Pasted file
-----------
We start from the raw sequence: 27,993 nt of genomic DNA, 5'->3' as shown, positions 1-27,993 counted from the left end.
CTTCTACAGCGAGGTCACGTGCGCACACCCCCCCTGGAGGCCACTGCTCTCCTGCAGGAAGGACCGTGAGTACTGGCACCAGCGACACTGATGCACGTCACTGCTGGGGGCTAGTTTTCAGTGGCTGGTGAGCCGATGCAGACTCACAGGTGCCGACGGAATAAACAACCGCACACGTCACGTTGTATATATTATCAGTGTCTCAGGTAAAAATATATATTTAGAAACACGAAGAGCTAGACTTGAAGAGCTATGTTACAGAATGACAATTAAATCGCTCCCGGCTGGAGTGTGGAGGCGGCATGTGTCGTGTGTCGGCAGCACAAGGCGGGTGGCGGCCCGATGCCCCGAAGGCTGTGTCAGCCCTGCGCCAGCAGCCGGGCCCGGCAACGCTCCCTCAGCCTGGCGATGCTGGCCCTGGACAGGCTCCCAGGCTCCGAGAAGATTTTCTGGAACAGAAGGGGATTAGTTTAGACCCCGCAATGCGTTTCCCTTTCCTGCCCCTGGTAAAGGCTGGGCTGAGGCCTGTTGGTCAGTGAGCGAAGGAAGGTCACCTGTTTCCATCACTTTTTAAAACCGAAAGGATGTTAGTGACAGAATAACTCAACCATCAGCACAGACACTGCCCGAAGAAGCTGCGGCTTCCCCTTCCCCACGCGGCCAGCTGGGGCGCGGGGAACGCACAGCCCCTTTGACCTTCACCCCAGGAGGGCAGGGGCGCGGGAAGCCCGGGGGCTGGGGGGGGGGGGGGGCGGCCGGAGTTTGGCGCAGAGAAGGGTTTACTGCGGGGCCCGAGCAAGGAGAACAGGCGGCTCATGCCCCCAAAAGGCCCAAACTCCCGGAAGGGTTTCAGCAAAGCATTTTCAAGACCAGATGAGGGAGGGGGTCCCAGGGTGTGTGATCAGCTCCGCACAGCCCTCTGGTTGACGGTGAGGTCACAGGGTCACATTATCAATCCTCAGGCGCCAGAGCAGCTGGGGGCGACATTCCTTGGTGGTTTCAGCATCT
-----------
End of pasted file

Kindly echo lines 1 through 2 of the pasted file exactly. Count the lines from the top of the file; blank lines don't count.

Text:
We start from the raw sequence: 27,993 nt of genomic DNA, 5'->3' as shown, positions 1-27,993 counted from the left end.
CTTCTACAGCGAGGTCACGTGCGCACACCCCCCCTGGAGGCCACTGCTCTCCTGCAGGAAGGACCGTGAGTACTGGCACCAGCGACACTGATGCACGTCACTGCTGGGGGCTAGTTTTCAGTGGCTGGTGAGCCGATGCAGACTCACAGGTGCCGACGGAATAAACAACCGCACACGTCACGTTGTATATATTATCAGTGTCTCAGGTAAAAATATATATTTAGAAACACGAAGAGCTAGACTTGAAGAGCTATGTTACAGAATGACAATTAAATCGCTCCCGGCTGGAGTGTGGAGGCGGCATGTGTCGTGTGTCGGCAGCACAAGGCGGGTGGCGGCCCGATGCCCCGAAGGCTGTGTCAGCCCTGCGCCAGCAGCCGGGCCCGGCAACGCTCCCTCAGCCTGGCGATGCTGGCCCTGGACAGGCTCCCAGGCTCCGAGAAGATTTTCTGGAACAGAAGGGGATTAGTTTAGACCCCGCAATGCGTTTCCCTTTCCTGCCCCTGGTAAAGGCTGGGCTGAGGCCTGTTGGTCAGTGAGCGAAGGAAGGTCACCTGTTTCCATCACTTTTTAAAACCGAAAGGATGTTAGTGACAGAATAACTCAACCATCAGCACAGACACTGCCCGAAGAAGCTGCGGCTTCCCCTTCCCCACGCGGCCAGCTGGGGCGCGGGGAACGCACAGCCCCTTTGACCTTCACCCCAGGAGGGCAGGGGCGCGGGAAGCCCGGGGGCTGGGGGGGGGGGGGGGCGGCCGGAGTTTGGCGCAGAGAAGGGTTTACTGCGGGGCCCGAGCAAGGAGAACAGGCGGCTCATGCCCCCAAAAGGCCCAAACTCCCGGAAGGGTTTCAGCAAAGCATTTTCAAGACCAGATGAGGGAGGGGGTCCCAGGGTGTGTGATCAGCTCCGCACAGCCCTCTGGTTGACGGTGAGGTCACAGGGTCACATTATCAATCCTCAGGCGCCAGAGCAGCTGGGGGCGACATTCCTTGGTGGTTTCAGCATCT